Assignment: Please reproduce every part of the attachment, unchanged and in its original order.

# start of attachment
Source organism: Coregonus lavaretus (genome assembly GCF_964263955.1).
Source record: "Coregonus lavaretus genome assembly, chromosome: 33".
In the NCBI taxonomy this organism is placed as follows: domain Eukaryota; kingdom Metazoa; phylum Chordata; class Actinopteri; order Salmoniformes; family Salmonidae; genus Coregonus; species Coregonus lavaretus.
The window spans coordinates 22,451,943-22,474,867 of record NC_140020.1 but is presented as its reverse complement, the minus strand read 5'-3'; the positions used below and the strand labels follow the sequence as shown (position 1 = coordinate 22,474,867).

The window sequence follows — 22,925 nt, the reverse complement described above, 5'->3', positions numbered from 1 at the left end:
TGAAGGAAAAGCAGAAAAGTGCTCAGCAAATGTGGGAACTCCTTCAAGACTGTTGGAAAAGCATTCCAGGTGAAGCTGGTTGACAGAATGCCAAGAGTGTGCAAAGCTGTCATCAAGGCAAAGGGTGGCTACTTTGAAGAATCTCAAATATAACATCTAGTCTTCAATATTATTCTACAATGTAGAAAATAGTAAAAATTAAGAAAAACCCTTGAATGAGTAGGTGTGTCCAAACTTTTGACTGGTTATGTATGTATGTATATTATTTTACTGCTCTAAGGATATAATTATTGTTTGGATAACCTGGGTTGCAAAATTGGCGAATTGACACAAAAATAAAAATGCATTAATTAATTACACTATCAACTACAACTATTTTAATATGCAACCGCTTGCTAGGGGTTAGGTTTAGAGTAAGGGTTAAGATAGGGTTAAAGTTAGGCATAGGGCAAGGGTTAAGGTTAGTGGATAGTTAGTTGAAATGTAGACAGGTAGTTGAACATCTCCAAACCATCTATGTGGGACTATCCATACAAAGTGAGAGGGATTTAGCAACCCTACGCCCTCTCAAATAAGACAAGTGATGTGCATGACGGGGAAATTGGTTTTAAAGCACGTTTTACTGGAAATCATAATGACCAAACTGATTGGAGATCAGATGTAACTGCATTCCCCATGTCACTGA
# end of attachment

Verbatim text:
Source organism: Coregonus lavaretus (genome assembly GCF_964263955.1).
Source record: "Coregonus lavaretus genome assembly, chromosome: 33".
In the NCBI taxonomy this organism is placed as follows: domain Eukaryota; kingdom Metazoa; phylum Chordata; class Actinopteri; order Salmoniformes; family Salmonidae; genus Coregonus; species Coregonus lavaretus.
The window spans coordinates 22,451,943-22,474,867 of record NC_140020.1 but is presented as its reverse complement, the minus strand read 5'-3'; the positions used below and the strand labels follow the sequence as shown (position 1 = coordinate 22,474,867).

The window sequence follows — 22,925 nt, the reverse complement described above, 5'->3', positions numbered from 1 at the left end:
TGAAGGAAAAGCAGAAAAGTGCTCAGCAAATGTGGGAACTCCTTCAAGACTGTTGGAAAAGCATTCCAGGTGAAGCTGGTTGACAGAATGCCAAGAGTGTGCAAAGCTGTCATCAAGGCAAAGGGTGGCTACTTTGAAGAATCTCAAATATAACATCTAGTCTTCAATATTATTCTACAATGTAGAAAATAGTAAAAATTAAGAAAAACCCTTGAATGAGTAGGTGTGTCCAAACTTTTGACTGGTTATGTATGTATGTATATTATTTTACTGCTCTAAGGATATAATTATTGTTTGGATAACCTGGGTTGCAAAATTGGCGAATTGACACAAAAATAAAAATGCATTAATTAATTACACTATCAACTACAACTATTTTAATATGCAACCGCTTGCTAGGGGTTAGGTTTAGAGTAAGGGTTAAGATAGGGTTAAAGTTAGGCATAGGGCAAGGGTTAAGGTTAGTGGATAGTTAGTTGAAATGTAGACAGGTAGTTGAACATCTCCAAACCATCTATGTGGGACTATCCATACAAAGTGAGAGGGATTTAGCAACCCTACGCCCTCTCAAATAAGACAAGTGATGTGCATGACGGGGAAATTGGTTTTAAAGCACGTTTTACTGGAAATCATAATGACCAAACTGATTGGAGATCAGATGTAACTGCATTCCCCATGTCACTGA